So Little Redcap opened her eyes; and when she saw how the sunbeams glanced and danced through the trees, and what splendid flowers were blooming in her path, she thought, "If I take my grandmother a fresh nosegay she will be very pleased; and it is so very early that I can, even then, get there in good time;" and running into the forest she looked about for flowers. But, when she had once begun, she did not know how to leave off, and kept going deeper and deeper among the trees, in search of some more beautiful flower. The Wolf, however, ran straight to the house of the old grandmother, and knocked at the door.

"Who's there?" asked the old lady.

"Only Little Redcap, bringing you some meat and wine: please open the door," replied the Wolf.

"Lift up the latch, cried the grandmother; "I am too weak to get up."

So the Wolf lifted the latch, and the door flew open; and, jumping without a word on the bed, he gobbled up the poor old lady. Then he put on her clothes, and tied her cap over his head; got into the bed, and drew the blankets over him. All this time Redcap was still gathering flowers, and when she had plucked as many as she could carry, she remembered her grandmother, and made haste to the cottage. She wondered very much to see the door wide open: and when she got into the room, she began to feel very ill, and exclaimed, "How sad I feel! I wish I had not come today." Then she said, "Good-morning" but received no answer; so she went up to the bed, and drew back the curtains, and there lay her grandmother, as she thought, with the cap drawn half over her eyes, looking very fiercely.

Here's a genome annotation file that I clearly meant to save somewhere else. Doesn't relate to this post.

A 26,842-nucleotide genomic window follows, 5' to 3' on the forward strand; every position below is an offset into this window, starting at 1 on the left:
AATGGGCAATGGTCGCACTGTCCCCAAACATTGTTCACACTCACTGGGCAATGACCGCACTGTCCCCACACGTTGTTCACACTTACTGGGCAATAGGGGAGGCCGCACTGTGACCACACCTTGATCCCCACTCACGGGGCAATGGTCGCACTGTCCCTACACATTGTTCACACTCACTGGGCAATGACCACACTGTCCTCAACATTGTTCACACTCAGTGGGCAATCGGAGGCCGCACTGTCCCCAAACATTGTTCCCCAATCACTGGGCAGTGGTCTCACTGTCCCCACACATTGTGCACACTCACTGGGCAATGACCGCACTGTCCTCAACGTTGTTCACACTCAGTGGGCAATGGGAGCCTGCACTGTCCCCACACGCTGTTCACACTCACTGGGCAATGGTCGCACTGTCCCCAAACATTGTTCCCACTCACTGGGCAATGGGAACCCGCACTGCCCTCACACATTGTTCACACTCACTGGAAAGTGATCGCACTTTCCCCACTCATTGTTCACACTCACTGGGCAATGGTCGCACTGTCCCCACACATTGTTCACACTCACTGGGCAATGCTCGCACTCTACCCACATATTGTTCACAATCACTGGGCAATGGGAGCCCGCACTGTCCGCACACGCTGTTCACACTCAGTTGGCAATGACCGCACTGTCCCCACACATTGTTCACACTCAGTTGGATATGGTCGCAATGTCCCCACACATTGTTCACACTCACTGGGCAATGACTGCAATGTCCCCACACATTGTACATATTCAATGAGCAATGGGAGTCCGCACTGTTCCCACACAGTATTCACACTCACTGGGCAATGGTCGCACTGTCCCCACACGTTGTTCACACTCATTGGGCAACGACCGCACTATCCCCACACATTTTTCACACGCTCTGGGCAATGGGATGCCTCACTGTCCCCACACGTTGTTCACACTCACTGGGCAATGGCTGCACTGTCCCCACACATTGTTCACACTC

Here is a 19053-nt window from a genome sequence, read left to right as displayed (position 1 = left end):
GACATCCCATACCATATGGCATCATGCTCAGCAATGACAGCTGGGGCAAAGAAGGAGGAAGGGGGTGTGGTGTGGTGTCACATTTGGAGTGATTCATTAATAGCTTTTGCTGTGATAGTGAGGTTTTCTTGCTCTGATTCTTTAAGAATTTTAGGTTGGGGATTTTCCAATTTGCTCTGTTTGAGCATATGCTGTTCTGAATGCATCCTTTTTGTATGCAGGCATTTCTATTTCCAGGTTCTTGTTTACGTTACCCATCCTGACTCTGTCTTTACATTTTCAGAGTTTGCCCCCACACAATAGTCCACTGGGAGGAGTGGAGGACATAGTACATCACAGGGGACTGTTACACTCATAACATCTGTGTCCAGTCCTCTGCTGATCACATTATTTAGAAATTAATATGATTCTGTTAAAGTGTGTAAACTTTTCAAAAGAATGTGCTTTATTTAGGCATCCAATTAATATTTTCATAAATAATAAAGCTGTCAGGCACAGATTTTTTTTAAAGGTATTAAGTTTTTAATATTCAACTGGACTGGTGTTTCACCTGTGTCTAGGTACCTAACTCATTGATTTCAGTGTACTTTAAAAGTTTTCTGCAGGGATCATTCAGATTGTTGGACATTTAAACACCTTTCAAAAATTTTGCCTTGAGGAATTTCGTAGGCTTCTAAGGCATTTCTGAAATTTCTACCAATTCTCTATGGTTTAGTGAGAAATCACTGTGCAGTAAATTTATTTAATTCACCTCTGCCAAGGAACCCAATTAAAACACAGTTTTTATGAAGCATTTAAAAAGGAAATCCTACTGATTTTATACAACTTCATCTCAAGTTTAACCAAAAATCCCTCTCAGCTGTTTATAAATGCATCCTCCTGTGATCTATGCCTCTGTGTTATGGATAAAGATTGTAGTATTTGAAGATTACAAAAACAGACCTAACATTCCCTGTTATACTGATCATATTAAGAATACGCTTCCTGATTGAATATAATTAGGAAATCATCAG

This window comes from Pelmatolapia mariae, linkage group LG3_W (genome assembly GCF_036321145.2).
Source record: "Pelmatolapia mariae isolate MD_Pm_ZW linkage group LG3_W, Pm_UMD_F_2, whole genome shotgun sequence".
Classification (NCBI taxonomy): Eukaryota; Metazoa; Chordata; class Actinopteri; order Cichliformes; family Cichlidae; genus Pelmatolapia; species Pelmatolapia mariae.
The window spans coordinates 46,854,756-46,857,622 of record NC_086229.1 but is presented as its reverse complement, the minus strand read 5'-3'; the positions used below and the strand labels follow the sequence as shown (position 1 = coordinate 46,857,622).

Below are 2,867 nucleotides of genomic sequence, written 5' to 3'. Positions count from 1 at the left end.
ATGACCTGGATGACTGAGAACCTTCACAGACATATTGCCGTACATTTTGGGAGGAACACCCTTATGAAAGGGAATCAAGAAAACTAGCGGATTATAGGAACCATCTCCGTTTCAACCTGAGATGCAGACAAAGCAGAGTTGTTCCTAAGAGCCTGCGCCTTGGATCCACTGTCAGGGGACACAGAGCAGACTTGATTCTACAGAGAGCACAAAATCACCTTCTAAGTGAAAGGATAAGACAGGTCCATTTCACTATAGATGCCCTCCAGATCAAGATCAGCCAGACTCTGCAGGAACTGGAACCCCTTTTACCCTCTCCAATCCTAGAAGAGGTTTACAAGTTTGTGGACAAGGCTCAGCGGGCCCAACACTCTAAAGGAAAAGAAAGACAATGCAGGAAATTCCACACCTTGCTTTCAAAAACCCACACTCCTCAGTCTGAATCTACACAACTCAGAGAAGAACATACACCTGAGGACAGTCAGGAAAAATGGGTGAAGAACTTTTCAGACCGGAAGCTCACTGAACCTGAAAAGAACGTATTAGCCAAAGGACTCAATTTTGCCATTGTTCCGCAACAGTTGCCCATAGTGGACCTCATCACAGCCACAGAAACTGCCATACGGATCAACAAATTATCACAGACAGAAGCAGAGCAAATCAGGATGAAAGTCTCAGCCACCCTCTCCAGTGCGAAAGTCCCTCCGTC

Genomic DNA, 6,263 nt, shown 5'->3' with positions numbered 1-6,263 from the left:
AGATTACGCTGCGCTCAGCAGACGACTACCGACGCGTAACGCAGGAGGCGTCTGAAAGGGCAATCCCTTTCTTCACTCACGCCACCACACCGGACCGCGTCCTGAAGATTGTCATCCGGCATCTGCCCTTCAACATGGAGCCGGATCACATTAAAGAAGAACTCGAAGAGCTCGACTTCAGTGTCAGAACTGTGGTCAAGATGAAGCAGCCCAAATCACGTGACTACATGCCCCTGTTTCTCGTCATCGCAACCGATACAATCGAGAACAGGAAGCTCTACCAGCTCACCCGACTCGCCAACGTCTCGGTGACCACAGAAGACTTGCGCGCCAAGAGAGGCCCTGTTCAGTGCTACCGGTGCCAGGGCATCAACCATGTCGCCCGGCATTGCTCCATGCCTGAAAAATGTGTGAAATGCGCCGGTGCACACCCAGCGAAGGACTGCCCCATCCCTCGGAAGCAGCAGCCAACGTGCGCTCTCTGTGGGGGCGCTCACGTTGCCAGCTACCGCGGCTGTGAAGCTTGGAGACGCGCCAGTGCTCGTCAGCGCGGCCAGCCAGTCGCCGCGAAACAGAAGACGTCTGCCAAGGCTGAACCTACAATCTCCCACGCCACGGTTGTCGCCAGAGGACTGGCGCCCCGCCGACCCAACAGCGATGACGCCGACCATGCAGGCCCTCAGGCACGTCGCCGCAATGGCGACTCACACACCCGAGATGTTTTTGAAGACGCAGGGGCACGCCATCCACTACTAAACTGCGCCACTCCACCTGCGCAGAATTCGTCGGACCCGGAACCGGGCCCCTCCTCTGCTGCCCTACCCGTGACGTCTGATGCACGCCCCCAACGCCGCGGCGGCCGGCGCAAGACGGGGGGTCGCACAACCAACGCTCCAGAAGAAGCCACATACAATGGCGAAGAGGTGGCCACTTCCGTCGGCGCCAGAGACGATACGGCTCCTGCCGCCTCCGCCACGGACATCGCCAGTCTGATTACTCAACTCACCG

"Oh! Grandmother, what great ears you have!"

"The better to hear with," was the reply.

"And what great eyes you have!"

"The better to see with."

"And what great hands you have!"

"The better to touch you with."

"But, grandmother, what great teeth you have!"

"The better to eat you with;" and scarcely were the words out of his mouth, when the Wolf made a spring out of bed, and swallowed up poor Little Redcap